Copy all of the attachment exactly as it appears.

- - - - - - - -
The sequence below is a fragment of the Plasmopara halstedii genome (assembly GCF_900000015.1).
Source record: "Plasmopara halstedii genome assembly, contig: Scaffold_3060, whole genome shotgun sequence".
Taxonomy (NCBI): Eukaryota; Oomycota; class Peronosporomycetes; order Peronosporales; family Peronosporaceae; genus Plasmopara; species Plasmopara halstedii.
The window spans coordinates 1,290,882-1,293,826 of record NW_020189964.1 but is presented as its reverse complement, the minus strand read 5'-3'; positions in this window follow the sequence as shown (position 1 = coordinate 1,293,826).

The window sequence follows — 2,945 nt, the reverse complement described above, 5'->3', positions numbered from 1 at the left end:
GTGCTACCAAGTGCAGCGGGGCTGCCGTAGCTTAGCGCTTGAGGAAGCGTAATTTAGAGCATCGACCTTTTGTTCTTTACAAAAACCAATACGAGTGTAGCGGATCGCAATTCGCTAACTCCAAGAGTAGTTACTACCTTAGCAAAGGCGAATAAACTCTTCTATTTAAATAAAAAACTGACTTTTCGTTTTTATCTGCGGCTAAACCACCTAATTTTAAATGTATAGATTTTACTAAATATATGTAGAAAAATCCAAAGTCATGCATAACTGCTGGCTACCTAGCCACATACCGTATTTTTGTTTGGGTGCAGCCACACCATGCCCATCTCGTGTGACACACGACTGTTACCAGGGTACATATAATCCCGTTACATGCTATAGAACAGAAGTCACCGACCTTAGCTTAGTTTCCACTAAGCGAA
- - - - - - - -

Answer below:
The sequence below is a fragment of the Plasmopara halstedii genome (assembly GCF_900000015.1).
Source record: "Plasmopara halstedii genome assembly, contig: Scaffold_3060, whole genome shotgun sequence".
Taxonomy (NCBI): Eukaryota; Oomycota; class Peronosporomycetes; order Peronosporales; family Peronosporaceae; genus Plasmopara; species Plasmopara halstedii.
The window spans coordinates 1,290,882-1,293,826 of record NW_020189964.1 but is presented as its reverse complement, the minus strand read 5'-3'; positions in this window follow the sequence as shown (position 1 = coordinate 1,293,826).

The window sequence follows — 2,945 nt, the reverse complement described above, 5'->3', positions numbered from 1 at the left end:
GTGCTACCAAGTGCAGCGGGGCTGCCGTAGCTTAGCGCTTGAGGAAGCGTAATTTAGAGCATCGACCTTTTGTTCTTTACAAAAACCAATACGAGTGTAGCGGATCGCAATTCGCTAACTCCAAGAGTAGTTACTACCTTAGCAAAGGCGAATAAACTCTTCTATTTAAATAAAAAACTGACTTTTCGTTTTTATCTGCGGCTAAACCACCTAATTTTAAATGTATAGATTTTACTAAATATATGTAGAAAAATCCAAAGTCATGCATAACTGCTGGCTACCTAGCCACATACCGTATTTTTGTTTGGGTGCAGCCACACCATGCCCATCTCGTGTGACACACGACTGTTACCAGGGTACATATAATCCCGTTACATGCTATAGAACAGAAGTCACCGACCTTAGCTTAGTTTCCACTAAGCGAA